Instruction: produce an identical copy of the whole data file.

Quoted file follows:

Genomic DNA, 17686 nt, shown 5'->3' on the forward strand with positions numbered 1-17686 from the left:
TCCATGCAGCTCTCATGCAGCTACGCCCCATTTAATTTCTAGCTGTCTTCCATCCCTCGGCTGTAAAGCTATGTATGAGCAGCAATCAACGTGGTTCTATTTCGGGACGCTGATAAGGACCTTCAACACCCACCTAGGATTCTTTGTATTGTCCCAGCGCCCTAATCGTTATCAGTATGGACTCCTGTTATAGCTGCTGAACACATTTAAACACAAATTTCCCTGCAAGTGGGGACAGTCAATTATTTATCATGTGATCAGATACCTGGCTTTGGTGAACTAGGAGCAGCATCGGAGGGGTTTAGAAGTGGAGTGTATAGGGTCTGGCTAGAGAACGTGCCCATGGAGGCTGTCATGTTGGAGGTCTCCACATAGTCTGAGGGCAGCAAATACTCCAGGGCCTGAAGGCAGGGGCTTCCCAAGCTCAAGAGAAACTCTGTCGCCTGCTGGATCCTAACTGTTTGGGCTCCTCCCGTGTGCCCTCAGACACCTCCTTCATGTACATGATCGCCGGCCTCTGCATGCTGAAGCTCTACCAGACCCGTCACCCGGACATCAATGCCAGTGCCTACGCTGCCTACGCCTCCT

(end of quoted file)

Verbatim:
Genomic DNA, 17686 nt, shown 5'->3' on the forward strand with positions numbered 1-17686 from the left:
TCCATGCAGCTCTCATGCAGCTACGCCCCATTTAATTTCTAGCTGTCTTCCATCCCTCGGCTGTAAAGCTATGTATGAGCAGCAATCAACGTGGTTCTATTTCGGGACGCTGATAAGGACCTTCAACACCCACCTAGGATTCTTTGTATTGTCCCAGCGCCCTAATCGTTATCAGTATGGACTCCTGTTATAGCTGCTGAACACATTTAAACACAAATTTCCCTGCAAGTGGGGACAGTCAATTATTTATCATGTGATCAGATACCTGGCTTTGGTGAACTAGGAGCAGCATCGGAGGGGTTTAGAAGTGGAGTGTATAGGGTCTGGCTAGAGAACGTGCCCATGGAGGCTGTCATGTTGGAGGTCTCCACATAGTCTGAGGGCAGCAAATACTCCAGGGCCTGAAGGCAGGGGCTTCCCAAGCTCAAGAGAAACTCTGTCGCCTGCTGGATCCTAACTGTTTGGGCTCCTCCCGTGTGCCCTCAGACACCTCCTTCATGTACATGATCGCCGGCCTCTGCATGCTGAAGCTCTACCAGACCCGTCACCCGGACATCAATGCCAGTGCCTACGCTGCCTACGCCTCCT